Millions of taxpayer records are going to be collected by banks and distributed across the globe by tax authorities to enforce tax laws. One question on everyone´s mind is how to ensure that the data collected by banks are useable for taxation. A bank account information that cannot be attributed to an individual however is useless. This problem is compounded by the fact that the tax payer identification number is an optional field. Financial Institutions are not compelled to provide tax payer identification numbers.
Financial institutions do not have an incentive to provide usable data, except when faced with fines. When rejecting or admonishing financial institutions to deliver more and better data, the response simply might be that any efffort beyond compliance with the CRS will be billed at an hourly rate of X.The interest of the sending competent authority is comparatively aligned with this attitude, since no additional revenue to the coffers can be expected by delivering squeaky clean data.
Hence, the entity that has the highest interest in the process is the receiving authority which is the only institution equipped to validate TINs.After all the Financial Institution provides information regarding taxpayers also resident in the jurisdiction of the receiving authority.
Valid Taxpayer ID and the OECD portal
Without a valid taxpayer ID (TIN) all account information is useless. To improve the understanding how a jurisdiction generates TINs, the OECD has established a web portal . I am highly doubtful that all of the OECD published TIN information will be usable for validation purposes. Among 80 signatories there will be several who can only describe in vague terms what the components of their domestic TINs are. Imagine a small country that randomly allocates a 15 digit number to its citizens; the only check being made is that it has not been previously issued. Maybe, in an attempt to confuse illegal immigrants, certain parts of the number are a check number; however, this information is not publicly disclosed as not to alert criminals. A check against such a validation rule would be rather meaningless. The issue might be complicated by introduction of new and improved TIN schemes (now your welfare benefit/health benefits and your tax ID are linked …).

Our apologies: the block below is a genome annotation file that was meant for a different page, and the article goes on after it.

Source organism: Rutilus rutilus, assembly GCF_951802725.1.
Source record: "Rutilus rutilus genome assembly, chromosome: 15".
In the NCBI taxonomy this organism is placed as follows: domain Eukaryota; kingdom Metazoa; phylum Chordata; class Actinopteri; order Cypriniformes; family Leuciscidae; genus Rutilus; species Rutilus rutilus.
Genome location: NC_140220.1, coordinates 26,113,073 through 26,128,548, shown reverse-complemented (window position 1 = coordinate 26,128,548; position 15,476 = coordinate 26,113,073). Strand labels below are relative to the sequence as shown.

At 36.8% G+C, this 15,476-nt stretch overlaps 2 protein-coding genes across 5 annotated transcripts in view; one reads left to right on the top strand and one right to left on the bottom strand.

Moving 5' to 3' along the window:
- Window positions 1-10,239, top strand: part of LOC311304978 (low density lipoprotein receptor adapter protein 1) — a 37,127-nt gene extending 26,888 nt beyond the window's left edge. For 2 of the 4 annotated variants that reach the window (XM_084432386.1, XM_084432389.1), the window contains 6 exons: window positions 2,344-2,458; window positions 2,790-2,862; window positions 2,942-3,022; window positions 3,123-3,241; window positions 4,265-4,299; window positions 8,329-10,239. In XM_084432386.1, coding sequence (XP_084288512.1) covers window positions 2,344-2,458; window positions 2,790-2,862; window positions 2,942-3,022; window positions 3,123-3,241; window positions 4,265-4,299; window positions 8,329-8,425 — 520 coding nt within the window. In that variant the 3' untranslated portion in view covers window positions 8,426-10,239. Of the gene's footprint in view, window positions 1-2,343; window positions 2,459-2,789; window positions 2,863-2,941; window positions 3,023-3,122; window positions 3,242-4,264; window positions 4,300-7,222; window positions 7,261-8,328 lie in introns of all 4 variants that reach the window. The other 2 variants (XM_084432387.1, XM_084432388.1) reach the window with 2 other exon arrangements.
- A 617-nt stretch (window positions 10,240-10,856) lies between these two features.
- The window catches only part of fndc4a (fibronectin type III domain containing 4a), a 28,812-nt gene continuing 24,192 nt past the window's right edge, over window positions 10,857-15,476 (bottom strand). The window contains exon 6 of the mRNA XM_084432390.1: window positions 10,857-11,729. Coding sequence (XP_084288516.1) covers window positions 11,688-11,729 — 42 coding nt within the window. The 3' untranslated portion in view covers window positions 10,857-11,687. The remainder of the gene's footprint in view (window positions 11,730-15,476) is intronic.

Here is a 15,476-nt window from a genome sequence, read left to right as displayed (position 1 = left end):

Attempts to implement a validation scheme based on the OECD portal information is a major undertaking, since 80 schemes, one for each signatory, need to be maintained. Software engineers always have questions; in this case however, no one will be able to provide additional advice beyond what is published on the website.The OECD does not really know and further contact information is not provided.
Once a signatory has received information purportedly relating to a tax dodging individual it will attempt to ascertain who the individual is. Failing the TIN validation it now needs to go back to the sending Competent Authority to request additional information. If this is done in an automated fashion, which an automated exchange of data certainly suggests doing, the sending CA will be swamped with requests for administrative assistance. The ensuing red tape for the chain CA->FI->customer can only be hinted at.
The problem of TIN verification is by no means simple and I consider it one of the weaker points of CRS. Unfortunately, no easy fix is discernible which means that the TIN probably is going to be checked by the receiving competent authority. In case the receiving competent authority cannot validate the TIN, only under exceptional circumstances additional steps will be undertaken.
FATCA imposed order by the mere might of the US government. This advantage is however lacking in a multilateral agreement like the CRS.
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